Six months of renovations will trigger anyone's eyebrow-raise as they enter the allegedly improved edifice. But my John Black-esque lifted eyebrow ("Days of our Lives," duh) dropped naturally as I treaded down the steps to the quiet but tranquil Kyoto.
My friend was unimpressed by the intense blandness of Kyoto's appearance. I think the words she used were "Eh, meh." I had a different response; from the Japanese pop music to the freshly plucked spring-time sakura to the soft, sincere greeting we received, the restaurant made me feel like we were actually in Japan.
This DePaul-area BYOB sushi joint offers almost 20 varieties of nigiri and sashimi rolls, five entrees including yaki soba and vegetable udon, 10 classic Japanese appetizers including the ever popular shumai (steamed dumplings with spicy dipping sauce) and gyoza (pot stickers filled with meat). There are another 15 varieties of makis recommended by Kyoto's twin sushi artists, Carlo and Melvin.
The twins' passion for artistic sushi-building is readily seen. Carlo and Melvin sent two unimaginably fresh, to the point of ambrosial, raw-fish dishes to the table. The first was a bed of thin lemon slices layered with cucumber rounds, a fold of ginger alongside a fold of yellowtail, sprinkled with baby red caviar. In the center sat a rose of wasabi. Next came a row of stuffed cherry tomatoes, draped in tuna, topped with a scallop and a seasoning cap of tempura. If you're intimidated by these dishes, don't worry; this is still America and you can have your 'raw' fish fried with a dollop of cream cheese if you like.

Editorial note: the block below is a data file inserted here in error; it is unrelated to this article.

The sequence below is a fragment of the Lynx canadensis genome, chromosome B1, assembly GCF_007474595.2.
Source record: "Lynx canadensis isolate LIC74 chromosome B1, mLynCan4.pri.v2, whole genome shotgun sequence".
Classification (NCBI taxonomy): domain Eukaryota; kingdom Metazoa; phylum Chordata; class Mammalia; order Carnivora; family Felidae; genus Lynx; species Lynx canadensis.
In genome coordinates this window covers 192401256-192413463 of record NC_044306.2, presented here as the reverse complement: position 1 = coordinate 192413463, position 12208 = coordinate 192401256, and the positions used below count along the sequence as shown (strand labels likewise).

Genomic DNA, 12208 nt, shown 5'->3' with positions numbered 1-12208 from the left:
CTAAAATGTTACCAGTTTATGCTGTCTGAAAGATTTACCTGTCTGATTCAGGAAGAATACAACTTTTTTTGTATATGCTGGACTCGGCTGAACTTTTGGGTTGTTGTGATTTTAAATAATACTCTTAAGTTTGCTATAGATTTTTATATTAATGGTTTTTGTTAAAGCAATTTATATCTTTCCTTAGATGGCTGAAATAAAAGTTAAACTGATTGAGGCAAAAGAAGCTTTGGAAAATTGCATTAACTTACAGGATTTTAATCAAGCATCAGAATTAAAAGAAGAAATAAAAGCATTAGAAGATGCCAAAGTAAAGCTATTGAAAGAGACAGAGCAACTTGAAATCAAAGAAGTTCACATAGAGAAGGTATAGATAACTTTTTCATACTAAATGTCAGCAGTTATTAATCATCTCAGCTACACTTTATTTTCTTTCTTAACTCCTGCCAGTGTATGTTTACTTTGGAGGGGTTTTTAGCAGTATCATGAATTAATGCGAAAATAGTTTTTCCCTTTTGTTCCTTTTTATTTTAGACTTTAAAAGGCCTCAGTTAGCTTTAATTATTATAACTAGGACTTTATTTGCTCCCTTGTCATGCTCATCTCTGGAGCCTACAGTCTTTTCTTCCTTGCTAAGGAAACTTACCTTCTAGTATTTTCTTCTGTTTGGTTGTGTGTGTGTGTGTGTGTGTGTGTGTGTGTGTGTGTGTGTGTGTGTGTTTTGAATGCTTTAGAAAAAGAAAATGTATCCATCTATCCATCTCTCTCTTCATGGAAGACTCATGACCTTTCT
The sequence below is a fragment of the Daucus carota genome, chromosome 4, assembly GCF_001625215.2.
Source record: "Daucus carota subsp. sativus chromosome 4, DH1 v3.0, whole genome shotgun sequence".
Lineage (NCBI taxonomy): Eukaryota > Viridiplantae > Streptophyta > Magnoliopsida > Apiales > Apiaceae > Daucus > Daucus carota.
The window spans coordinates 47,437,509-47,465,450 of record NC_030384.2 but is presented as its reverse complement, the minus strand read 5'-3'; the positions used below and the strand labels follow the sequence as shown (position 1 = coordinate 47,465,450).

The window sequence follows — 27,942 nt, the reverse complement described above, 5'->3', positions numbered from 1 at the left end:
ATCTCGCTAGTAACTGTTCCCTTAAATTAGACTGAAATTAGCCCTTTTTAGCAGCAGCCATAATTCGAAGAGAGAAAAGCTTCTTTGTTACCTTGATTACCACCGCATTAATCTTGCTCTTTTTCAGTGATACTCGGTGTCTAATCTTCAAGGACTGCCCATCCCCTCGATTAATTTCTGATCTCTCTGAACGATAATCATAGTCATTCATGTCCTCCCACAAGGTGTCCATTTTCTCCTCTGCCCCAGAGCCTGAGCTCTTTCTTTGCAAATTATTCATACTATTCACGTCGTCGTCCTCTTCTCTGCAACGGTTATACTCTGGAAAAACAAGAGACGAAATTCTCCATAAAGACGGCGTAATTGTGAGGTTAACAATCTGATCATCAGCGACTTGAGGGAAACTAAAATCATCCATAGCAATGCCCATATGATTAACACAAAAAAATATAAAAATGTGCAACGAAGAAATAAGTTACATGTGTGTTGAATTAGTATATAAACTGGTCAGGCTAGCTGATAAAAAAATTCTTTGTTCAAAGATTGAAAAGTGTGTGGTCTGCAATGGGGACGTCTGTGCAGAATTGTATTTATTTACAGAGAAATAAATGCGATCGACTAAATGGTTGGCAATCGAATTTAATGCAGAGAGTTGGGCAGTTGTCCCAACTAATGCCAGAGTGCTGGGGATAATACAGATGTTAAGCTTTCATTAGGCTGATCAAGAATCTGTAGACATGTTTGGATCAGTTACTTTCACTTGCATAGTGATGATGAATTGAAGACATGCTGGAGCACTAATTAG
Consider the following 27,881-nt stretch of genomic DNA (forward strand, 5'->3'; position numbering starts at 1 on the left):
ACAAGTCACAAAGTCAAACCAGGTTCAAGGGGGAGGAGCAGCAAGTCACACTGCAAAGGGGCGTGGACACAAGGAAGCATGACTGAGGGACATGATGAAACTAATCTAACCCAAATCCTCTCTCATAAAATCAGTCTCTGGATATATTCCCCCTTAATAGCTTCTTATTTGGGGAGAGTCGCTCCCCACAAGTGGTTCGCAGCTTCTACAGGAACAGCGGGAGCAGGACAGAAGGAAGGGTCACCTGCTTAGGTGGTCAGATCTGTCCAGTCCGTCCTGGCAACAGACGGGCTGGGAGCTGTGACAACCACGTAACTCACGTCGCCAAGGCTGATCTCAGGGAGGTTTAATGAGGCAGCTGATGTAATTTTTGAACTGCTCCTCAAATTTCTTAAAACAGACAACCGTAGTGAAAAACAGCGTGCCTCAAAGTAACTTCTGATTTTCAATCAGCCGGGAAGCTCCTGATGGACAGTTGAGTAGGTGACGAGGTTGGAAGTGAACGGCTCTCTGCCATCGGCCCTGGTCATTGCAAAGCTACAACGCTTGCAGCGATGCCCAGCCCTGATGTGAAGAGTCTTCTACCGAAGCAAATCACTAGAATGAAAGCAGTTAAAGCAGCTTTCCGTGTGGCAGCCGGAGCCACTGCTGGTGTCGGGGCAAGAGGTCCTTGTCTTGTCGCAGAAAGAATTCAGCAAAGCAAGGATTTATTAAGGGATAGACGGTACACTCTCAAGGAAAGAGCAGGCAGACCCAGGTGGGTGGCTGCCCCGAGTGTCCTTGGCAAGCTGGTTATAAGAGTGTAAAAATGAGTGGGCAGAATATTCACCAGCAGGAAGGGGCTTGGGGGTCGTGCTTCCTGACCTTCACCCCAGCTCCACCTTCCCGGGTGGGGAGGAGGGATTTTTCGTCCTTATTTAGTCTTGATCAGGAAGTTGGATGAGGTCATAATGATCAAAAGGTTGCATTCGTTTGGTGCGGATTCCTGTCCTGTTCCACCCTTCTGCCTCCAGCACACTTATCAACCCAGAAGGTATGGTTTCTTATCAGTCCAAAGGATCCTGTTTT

The menu items are mid-range in price. A square sushi meal is going to run you at least $15. But a bottle of Yellow Tail costs around 10 bucks, so you should come out ahead.
Average cost: $10-$20
Centerstage Reviewer: Kate Anderson